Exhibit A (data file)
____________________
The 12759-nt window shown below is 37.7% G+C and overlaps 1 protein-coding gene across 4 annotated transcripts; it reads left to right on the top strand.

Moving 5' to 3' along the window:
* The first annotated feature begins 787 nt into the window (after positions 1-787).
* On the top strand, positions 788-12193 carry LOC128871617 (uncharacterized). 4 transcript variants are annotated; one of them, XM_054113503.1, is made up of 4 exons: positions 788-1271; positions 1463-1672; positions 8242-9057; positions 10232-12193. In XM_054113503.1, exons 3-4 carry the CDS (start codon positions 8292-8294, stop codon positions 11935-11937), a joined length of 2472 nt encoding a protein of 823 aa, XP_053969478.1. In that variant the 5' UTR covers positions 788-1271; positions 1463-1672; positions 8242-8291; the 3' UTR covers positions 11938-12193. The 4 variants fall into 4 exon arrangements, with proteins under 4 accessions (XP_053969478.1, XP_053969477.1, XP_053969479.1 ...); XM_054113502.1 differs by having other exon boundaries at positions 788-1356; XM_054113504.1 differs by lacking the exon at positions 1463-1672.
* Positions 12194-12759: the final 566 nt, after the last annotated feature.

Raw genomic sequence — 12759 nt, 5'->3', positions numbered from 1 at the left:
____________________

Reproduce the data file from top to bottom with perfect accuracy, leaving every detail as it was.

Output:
The 12759-nt window shown below is 37.7% G+C and overlaps 1 protein-coding gene across 4 annotated transcripts; it reads left to right on the top strand.

Moving 5' to 3' along the window:
* The first annotated feature begins 787 nt into the window (after positions 1-787).
* On the top strand, positions 788-12193 carry LOC128871617 (uncharacterized). 4 transcript variants are annotated; one of them, XM_054113503.1, is made up of 4 exons: positions 788-1271; positions 1463-1672; positions 8242-9057; positions 10232-12193. In XM_054113503.1, exons 3-4 carry the CDS (start codon positions 8292-8294, stop codon positions 11935-11937), a joined length of 2472 nt encoding a protein of 823 aa, XP_053969478.1. In that variant the 5' UTR covers positions 788-1271; positions 1463-1672; positions 8242-8291; the 3' UTR covers positions 11938-12193. The 4 variants fall into 4 exon arrangements, with proteins under 4 accessions (XP_053969478.1, XP_053969477.1, XP_053969479.1 ...); XM_054113502.1 differs by having other exon boundaries at positions 788-1356; XM_054113504.1 differs by lacking the exon at positions 1463-1672.
* Positions 12194-12759: the final 566 nt, after the last annotated feature.

Raw genomic sequence — 12759 nt, 5'->3', positions numbered from 1 at the left: